Wills & Estates

A Will is a legal document that sets out a person’s directions and wishes as to the management and distribution of property to designated beneficiaries. An Estate describes the property and debts left by a person after his or her death.

In a Will, an Estate Trustee is named to be appointed upon the person’s passing. An Estate Trustee is the person who pays all of the just debts of the Estate, gathers all of the property of the Estate, and ultimately distributes the property to the beneficiaries according to the Will. A Will also sets out the class of beneficiaries and the nature of each beneficiaries’ interest. If you have children under the age of majority, it is critical that you add a Guardianship clause in your Will. A Guardianship clause designates a legal guardian for under age children in the event the child’s parent passes away.

Without a Will, a person’s property will be distributed pursuant to the Succession Law Reform Act, R.S.O. 1990, c. S. 26 under the intestacy laws.

It is crucial for a person to have a Will to ensure there are not unnecessary complications with the administration of his or her Estate. For example, suppose a married spouse passes away without a Will leaving a surviving spouse and 1 child. In this instance, under the intestacy laws, there will be a portion of the deceased’s spouse’s property that vests to the child. If there is no Will, there is no Estate Trustee named which means, in this example, the Office of the Children’s Lawyer has jurisdiction over the child’s property. In this example, there is unnecessary cost and complication in what otherwise should have been a simple Estate. Having a valid Last Will and Testament can avoid the above noted complications.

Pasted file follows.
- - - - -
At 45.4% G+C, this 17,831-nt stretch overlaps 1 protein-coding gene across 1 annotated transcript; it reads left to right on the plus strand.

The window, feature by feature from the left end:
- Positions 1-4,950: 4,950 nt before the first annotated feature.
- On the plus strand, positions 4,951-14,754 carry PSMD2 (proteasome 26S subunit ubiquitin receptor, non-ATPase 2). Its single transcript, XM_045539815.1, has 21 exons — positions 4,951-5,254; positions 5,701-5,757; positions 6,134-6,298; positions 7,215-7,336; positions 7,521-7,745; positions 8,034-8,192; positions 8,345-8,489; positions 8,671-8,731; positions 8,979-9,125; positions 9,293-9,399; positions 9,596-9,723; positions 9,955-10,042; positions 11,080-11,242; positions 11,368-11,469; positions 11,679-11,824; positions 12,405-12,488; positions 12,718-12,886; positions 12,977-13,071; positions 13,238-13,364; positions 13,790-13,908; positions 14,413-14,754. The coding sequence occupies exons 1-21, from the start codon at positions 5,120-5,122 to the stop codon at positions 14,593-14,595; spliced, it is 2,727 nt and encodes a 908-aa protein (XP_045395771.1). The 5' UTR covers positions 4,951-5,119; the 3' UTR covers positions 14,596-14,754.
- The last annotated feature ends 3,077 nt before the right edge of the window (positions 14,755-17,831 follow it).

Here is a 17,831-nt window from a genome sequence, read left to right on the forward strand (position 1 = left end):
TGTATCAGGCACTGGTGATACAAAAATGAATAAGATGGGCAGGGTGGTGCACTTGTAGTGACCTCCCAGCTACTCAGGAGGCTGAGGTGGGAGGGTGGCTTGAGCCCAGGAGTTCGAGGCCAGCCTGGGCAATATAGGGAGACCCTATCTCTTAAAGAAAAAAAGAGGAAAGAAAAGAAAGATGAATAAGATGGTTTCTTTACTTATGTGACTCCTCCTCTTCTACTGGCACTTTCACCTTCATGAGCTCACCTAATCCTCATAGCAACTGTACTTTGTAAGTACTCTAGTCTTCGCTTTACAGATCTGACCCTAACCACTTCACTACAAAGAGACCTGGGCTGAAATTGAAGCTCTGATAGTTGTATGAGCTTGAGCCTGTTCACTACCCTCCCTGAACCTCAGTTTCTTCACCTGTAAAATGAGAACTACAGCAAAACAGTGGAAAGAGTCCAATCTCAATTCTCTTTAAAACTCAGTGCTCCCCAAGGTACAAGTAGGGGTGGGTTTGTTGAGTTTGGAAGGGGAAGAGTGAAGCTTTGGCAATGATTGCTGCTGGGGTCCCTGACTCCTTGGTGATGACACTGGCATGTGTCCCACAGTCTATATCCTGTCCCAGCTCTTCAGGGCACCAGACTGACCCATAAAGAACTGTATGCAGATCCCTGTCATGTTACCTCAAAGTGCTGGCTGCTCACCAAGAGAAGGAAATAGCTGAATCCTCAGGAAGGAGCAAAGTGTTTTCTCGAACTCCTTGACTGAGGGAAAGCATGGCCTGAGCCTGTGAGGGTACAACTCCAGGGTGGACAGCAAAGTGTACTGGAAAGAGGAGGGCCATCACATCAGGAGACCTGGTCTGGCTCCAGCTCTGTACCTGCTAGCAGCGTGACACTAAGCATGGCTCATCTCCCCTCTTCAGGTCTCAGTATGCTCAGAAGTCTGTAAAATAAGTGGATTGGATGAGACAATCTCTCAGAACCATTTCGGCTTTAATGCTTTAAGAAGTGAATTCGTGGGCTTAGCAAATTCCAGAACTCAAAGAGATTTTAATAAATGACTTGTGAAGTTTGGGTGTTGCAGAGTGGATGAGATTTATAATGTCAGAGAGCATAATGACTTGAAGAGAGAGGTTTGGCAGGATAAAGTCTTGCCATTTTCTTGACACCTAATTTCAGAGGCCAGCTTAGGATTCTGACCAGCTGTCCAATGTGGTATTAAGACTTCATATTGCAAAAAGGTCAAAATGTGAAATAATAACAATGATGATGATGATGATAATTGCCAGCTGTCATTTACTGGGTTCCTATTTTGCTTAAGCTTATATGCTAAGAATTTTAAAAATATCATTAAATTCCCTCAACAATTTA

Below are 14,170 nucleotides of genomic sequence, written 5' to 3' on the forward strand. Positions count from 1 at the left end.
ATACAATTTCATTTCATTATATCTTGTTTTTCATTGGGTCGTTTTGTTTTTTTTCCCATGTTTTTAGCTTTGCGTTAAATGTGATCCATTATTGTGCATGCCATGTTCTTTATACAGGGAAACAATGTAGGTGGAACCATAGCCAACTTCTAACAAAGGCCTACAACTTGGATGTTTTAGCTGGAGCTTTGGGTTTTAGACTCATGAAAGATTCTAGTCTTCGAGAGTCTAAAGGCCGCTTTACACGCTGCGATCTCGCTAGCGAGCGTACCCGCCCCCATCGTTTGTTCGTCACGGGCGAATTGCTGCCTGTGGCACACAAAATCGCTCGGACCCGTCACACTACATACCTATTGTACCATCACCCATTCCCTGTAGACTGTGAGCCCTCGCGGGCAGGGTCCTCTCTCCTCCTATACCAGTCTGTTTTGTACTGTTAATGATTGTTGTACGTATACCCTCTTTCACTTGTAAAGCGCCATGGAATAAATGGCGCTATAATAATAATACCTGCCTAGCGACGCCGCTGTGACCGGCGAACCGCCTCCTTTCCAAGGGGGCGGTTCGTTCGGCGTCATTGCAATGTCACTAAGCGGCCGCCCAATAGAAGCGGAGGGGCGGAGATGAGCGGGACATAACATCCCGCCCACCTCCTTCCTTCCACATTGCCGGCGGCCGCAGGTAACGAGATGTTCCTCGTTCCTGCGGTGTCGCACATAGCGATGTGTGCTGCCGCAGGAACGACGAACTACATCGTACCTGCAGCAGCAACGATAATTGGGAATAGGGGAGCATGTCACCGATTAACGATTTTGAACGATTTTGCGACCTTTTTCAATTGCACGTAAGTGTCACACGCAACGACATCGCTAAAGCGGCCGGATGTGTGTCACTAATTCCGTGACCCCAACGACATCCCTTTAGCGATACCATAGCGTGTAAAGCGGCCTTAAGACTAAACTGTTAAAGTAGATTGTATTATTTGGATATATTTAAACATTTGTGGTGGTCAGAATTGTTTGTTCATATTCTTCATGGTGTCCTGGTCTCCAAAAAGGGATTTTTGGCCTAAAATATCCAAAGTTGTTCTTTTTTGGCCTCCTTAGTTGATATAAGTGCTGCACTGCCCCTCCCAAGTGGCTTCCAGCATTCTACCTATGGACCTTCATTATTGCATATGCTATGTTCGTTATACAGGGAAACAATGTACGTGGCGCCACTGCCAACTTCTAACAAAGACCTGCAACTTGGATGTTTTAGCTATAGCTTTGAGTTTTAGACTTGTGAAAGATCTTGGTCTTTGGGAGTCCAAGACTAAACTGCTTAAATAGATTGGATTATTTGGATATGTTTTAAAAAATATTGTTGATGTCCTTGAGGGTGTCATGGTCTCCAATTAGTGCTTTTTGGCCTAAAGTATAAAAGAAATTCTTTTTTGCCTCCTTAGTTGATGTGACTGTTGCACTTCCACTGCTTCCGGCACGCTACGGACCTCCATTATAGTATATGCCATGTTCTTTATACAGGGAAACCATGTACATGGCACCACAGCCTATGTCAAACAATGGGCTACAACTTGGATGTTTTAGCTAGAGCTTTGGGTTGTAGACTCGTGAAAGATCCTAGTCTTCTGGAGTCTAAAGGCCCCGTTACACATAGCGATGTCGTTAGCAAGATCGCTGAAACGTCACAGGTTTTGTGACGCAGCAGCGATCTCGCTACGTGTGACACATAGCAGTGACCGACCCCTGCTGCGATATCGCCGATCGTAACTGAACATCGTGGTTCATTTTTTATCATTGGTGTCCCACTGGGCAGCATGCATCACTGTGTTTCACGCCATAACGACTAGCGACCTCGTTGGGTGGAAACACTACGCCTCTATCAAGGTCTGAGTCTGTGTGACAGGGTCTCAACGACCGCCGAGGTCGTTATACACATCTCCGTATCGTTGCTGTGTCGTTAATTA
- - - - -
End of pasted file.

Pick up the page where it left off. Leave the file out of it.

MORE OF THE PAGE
If you are living in a common law relationship, it is crucial to have a Will. Suppose two people have resided together for 30 years and they have 2 children. Further suppose that they are not
married. If one of the common law partners passes away, the surviving partner will not inherit any property of the deceased under the applicable intestacy laws. This is because for purposes of the testacy and intestacy laws, a “spouse” includes a married spouse and does not include unmarried persons. This means, if you are living in a common law relationship, it is critical that you have a Will to ensure your partner is taken care of in the event of your passing. It is important to note that, in the above example, a common law partner could commence what is called a Dependent Support Claim for financial relief against the Estate of their deceased partner (please see the section on “Dependent Support Claims”).

In summary, a Will is a very effective planning tool that should not be thought of as optional. A properly drafted Will ensures that your affairs are in order and minimizes the degree of complication of your Estate.

We are here to answer all of your Wills and Estates questions. Before completing your Will, we will discuss with you aspects of Estate Planning to ensure that your affairs are in order.

Please contact us with your Wills and Estates questions.